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Vineland (Classic, 20th-Century, Penguin)
Thomas Pynchon
Tristes Tropiques
John Weightman, Doreen Weightman, Patrick Wilcken, Claude Lévi-Strauss
Richard III
William Shakespeare
The Dwarf
Alexandra Dick, Pär Lagerkvist
The Collected Poems of Wilfred Owen
Wilfred Owen, Cecil Day-Lewis
Richard Wolin
Giotto to Dürer: Early Renaissance Painting in the National Gallery
Jill Dunkerton, Susan Foister, Dillian Gordon, Nicholas Penny
Michel Foucault: Beyond Structuralism and Hermeneutics
Hubert L. Dreyfus, Paul Rabinow
Gravity's Rainbow
Thomas Pynchon
A Gravity's Rainbow Companion: Sources and Contexts for Pynchon's Novel
Steven Weisenburger
Mannerism - John Shearman This is a fabulous book for all the obvious reasons - viz., because it is a good book. The author is smart, and in discussing his topic, he opens a vista, not just on European art of the 15th-17th centuries, but on more universal trends...

In particular, Mannerism is (for Shearman) an excess of classicism, just as Asianism (Bembismo), was an excess of the classical ideals of Cicero or Atticism: http://www.answers.com/topic/atticist-asianist-controversy or http://www.ucl.ac.uk/classics/staff/fulltimestaff/stephencolvin/Atticist-Asianist.pdf

The stress on elegance, grace, artificiality, preciosity, novelty, the bizarre (meraviglie), invention, fantasy, caprice... the emphasis on variety and ornament... for its own sake, not as a consequence of the expressive aims... the decorative and ornamental... "It is decorative, it is an all-over interwoven consistency of emphasis" (149), polyphany as opposed to unity -- and as opposed to the dynamic energy and *structural* unity of Baroque (from Rubens to Bach) -- abundance and superabundance (over brevity) both in quantity and in density (prolixity)... the aesthetic pleasure taken in obscurity, in the recondite... and, in general, the the primacy of 'style' ('maniera') and form over content - and hence the violation of classical ('Latin) 'decorum' (Grk: Kairos) (or 'fitness to purpose'): http://en.wikipedia.org/wiki/Decorum#In_rhetoric_and_poetry -- all fully illustrated (though the pictures are in black-and-white, they are well and carefully chosen):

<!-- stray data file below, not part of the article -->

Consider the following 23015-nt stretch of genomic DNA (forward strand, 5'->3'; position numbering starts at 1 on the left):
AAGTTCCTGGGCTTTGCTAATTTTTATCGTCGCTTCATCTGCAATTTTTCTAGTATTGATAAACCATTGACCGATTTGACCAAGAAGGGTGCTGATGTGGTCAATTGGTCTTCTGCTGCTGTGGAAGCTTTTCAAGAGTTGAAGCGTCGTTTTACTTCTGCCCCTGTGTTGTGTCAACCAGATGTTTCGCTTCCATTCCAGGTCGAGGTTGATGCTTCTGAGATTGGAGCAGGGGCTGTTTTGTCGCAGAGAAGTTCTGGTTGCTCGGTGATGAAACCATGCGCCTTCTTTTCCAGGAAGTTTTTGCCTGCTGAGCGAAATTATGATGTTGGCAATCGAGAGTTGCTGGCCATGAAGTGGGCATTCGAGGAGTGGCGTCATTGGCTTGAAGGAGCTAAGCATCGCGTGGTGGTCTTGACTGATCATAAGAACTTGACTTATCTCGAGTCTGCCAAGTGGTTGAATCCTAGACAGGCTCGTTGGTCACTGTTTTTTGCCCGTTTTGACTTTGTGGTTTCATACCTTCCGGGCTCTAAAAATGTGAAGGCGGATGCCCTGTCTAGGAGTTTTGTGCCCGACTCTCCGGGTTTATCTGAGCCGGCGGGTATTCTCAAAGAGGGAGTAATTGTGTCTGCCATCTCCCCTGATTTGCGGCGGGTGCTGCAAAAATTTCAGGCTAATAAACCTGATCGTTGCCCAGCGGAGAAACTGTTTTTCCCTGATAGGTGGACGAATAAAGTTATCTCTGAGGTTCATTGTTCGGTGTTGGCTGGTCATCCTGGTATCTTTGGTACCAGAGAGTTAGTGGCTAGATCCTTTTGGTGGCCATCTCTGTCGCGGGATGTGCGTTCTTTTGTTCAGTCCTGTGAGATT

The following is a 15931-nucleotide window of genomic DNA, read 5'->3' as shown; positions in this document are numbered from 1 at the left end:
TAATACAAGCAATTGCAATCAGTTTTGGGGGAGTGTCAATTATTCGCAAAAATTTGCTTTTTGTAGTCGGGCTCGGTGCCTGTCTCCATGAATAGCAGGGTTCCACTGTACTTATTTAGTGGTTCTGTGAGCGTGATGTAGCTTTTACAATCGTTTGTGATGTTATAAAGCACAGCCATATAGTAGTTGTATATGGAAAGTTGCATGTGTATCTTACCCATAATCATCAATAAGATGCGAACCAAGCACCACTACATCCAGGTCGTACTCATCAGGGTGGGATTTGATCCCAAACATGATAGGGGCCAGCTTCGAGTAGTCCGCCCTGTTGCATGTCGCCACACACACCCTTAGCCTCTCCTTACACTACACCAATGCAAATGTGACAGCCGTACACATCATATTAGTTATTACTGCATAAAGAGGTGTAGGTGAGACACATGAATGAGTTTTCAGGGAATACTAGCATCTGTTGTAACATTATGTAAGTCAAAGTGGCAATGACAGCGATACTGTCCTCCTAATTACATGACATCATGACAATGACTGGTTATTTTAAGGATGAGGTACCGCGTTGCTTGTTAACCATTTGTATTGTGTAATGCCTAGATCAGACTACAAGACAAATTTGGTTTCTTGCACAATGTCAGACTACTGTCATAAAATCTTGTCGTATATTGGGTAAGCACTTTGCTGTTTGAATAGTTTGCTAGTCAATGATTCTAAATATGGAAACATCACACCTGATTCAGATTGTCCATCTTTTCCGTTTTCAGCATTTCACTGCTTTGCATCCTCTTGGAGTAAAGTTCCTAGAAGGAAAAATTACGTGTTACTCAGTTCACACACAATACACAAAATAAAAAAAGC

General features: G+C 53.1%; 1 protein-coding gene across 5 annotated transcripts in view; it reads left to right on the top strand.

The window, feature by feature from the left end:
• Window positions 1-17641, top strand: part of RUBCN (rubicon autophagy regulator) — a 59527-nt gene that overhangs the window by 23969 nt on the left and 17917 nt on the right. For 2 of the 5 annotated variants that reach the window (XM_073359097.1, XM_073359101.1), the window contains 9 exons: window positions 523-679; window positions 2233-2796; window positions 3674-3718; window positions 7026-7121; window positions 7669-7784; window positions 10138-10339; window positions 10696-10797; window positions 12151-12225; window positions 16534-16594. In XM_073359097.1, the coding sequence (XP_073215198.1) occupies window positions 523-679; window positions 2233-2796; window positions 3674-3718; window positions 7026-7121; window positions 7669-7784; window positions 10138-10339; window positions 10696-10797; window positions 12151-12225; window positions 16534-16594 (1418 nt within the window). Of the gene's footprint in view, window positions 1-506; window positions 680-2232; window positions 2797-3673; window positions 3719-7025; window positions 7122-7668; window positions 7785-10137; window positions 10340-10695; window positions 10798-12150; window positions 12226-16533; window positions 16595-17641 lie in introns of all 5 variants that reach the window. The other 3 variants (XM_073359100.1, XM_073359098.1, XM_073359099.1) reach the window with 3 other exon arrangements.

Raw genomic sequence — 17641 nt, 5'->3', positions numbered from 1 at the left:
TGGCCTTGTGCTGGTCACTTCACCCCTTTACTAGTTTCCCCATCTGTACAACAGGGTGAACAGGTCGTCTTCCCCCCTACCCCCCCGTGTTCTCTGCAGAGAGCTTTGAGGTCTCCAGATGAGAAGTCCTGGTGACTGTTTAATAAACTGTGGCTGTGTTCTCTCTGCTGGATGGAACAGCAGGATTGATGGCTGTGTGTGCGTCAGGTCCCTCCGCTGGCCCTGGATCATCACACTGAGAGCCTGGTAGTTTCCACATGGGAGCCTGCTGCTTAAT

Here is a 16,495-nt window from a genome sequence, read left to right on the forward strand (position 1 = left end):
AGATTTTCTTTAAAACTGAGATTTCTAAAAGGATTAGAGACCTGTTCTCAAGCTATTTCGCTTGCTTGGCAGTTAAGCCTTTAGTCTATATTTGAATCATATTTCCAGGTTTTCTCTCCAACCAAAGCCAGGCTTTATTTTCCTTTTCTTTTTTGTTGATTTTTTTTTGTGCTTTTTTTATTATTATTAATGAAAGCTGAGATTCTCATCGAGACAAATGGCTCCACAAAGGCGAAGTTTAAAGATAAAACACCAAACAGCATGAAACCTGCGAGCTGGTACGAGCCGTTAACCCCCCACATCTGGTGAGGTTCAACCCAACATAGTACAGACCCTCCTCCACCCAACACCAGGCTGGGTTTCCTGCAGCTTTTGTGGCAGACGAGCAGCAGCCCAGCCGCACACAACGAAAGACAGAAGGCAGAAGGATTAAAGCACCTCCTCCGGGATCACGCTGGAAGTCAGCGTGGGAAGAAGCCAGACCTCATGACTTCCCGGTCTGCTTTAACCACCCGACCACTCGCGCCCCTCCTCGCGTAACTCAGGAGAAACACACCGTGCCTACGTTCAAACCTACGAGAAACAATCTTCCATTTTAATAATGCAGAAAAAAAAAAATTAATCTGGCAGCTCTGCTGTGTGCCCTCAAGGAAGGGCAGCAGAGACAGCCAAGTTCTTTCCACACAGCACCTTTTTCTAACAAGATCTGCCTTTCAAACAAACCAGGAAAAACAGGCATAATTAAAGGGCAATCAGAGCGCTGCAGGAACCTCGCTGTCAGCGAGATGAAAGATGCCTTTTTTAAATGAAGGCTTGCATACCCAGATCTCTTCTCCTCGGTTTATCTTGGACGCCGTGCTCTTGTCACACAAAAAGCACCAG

Candlestick, by Antonio Gentili da Faenza, 1581

But what struck me most, and what may interest GR friends, is the way in which so much of this seems to anticipate the aims of modernist and postmodernist literature. So, Shearman (186): "...the idea that complexity, prolixity, and unreasonable caprice are beautiful, or that virtuoisity is something to be cultivated and exhibited, or that art should be demonstratively artificial..." is something that could be said of many a postmodern novel -- and Shearman's point is that there have been many periods of history in which these characteristics (parataxis, a chaos of the parts..., polyphany, as opposed to unity..., that 'all-over interwoven consistency of emphasis", that preciosity of the parts, as opposed to their rigorous subordination to the structural unity or composition of the whole that is the classical and Aristotelian ideal) -- in which all these characteristics were seen as virtues to be celebrated and exaggerated, and not as vices to be explained away... and that Mannerism was, perhaps, the first and greatest expression of this aesthetic in the modern period...

At any rate -- a poor attempt at a review -- but a marvelous and surprisingly relevant book.